NEW CHIEFS IN TOWN
Gen. Martin E. Dempsey, chairman of the Joint Chiefs of Staff, and Gen. Joseph Dunford, International Security Assistance Force commander, at the ISAF Headquarters in Kabul, Afghanistan, April 6, 2013.
Gen. Martin E. Dempsey, chairman of the Joint Chiefs of Staff, and Gen. Joseph Dunford, International Security Assistance Force commander, at the ISAF Headquarters in Kabul, Afghanistan, April 6, 2013.
Photo by D. Myles Cullen

The New Joint Chiefs Face Significant Challenges As They Take Office

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Marine Gen. Joseph Dunford’s July 9 confirmation hearing as the next chairman of the Joint Chiefs of Staff will mark a significant change among the military’s top leaders. For the first time in 32 years, and the fourth time since the Department of Defense was founded in 1947, all of the joint chiefs will have left their posts within a 12-month period. Considering that most chiefs serve four-year terms and chairmen and vice chairmen serve two consecutive terms, the decisions they make have lasting impact, and their tenure will continue on to the next presidential administration.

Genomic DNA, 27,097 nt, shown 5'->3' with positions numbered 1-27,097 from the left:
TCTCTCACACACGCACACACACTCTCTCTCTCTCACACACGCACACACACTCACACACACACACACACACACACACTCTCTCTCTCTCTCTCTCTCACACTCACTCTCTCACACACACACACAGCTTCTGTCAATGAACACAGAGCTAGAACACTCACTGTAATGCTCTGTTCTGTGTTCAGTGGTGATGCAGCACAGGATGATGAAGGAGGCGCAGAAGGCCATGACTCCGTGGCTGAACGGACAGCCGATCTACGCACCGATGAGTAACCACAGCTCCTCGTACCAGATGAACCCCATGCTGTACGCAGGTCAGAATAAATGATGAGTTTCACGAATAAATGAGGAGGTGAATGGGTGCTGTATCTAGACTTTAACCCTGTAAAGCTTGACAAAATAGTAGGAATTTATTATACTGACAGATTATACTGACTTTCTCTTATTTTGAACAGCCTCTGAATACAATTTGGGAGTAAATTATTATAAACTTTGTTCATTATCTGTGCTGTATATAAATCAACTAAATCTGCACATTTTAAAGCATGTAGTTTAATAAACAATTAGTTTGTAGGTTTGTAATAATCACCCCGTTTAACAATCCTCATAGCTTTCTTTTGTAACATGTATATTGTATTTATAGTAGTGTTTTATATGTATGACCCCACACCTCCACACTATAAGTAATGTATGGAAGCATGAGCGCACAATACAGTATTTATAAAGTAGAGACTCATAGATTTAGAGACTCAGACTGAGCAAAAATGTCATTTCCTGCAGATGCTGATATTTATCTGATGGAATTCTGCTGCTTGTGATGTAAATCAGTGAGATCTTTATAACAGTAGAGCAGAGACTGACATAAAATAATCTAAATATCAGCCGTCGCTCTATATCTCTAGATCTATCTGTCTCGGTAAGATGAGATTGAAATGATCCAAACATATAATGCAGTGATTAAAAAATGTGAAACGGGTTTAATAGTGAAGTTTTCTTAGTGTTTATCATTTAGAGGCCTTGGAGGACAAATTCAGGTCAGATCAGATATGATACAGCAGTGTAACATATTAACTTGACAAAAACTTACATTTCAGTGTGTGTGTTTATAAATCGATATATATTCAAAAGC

For War on the Rocks, David Barno and Nora Bensahel write:

The new chiefs are coming to town at a major strategic juncture for the United States. The world is rapidly changing, and the power of the United States is increasingly being challenged around the world. Yet they must exhibit far-sighted leadership while simultaneously addressing today’s challenges. They must quickly begin to take steps to re-shape today’s combat-experienced military toward a different future — one marked by fast-moving global change, exploding technology, and new threats.

Get the full story at War On The Rocks.